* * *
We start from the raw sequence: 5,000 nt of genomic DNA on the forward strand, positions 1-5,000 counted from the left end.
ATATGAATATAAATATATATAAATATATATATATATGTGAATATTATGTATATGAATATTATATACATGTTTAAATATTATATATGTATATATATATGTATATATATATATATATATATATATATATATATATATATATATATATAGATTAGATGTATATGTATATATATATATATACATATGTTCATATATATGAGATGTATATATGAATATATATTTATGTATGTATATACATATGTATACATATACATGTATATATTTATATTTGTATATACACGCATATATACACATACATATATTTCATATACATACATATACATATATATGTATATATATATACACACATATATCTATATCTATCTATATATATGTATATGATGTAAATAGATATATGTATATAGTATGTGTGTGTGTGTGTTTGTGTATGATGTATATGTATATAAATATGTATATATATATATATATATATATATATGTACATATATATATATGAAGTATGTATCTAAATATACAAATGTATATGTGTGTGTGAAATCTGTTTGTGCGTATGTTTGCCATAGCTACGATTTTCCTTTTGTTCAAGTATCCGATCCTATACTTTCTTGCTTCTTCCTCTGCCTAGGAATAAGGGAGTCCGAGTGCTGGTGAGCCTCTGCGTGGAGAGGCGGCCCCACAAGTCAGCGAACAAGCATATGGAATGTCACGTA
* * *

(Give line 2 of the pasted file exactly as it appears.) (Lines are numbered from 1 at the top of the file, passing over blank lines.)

ATATGAATATAAATATATATAAATATATATATATATGTGAATATTATGTATATGAATATTATATACATGTTTAAATATTATATATGTATATATATATGTATATATATATATATATATATATATATATATATATATATATATATATAGATTAGATGTATATGTATATATATATATATACATATGTTCATATATATGAGATGTATATATGAATATATATTTATGTATGTATATACATATGTATACATATACATGTATATATTTATATTTGTATATACACGCATATATACACATACATATATTTCATATACATACATATACATATATATGTATATATATATACACACATATATCTATATCTATCTATATATATGTATATGATGTAAATAGATATATGTATATAGTATGTGTGTGTGTGTGTTTGTGTATGATGTATATGTATATAAATATGTATATATATATATATATATATATATATGTACATATATATATATGAAGTATGTATCTAAATATACAAATGTATATGTGTGTGTGAAATCTGTTTGTGCGTATGTTTGCCATAGCTACGATTTTCCTTTTGTTCAAGTATCCGATCCTATACTTTCTTGCTTCTTCCTCTGCCTAGGAATAAGGGAGTCCGAGTGCTGGTGAGCCTCTGCGTGGAGAGGCGGCCCCACAAGTCAGCGAACAAGCATATGGAATGTCACGTA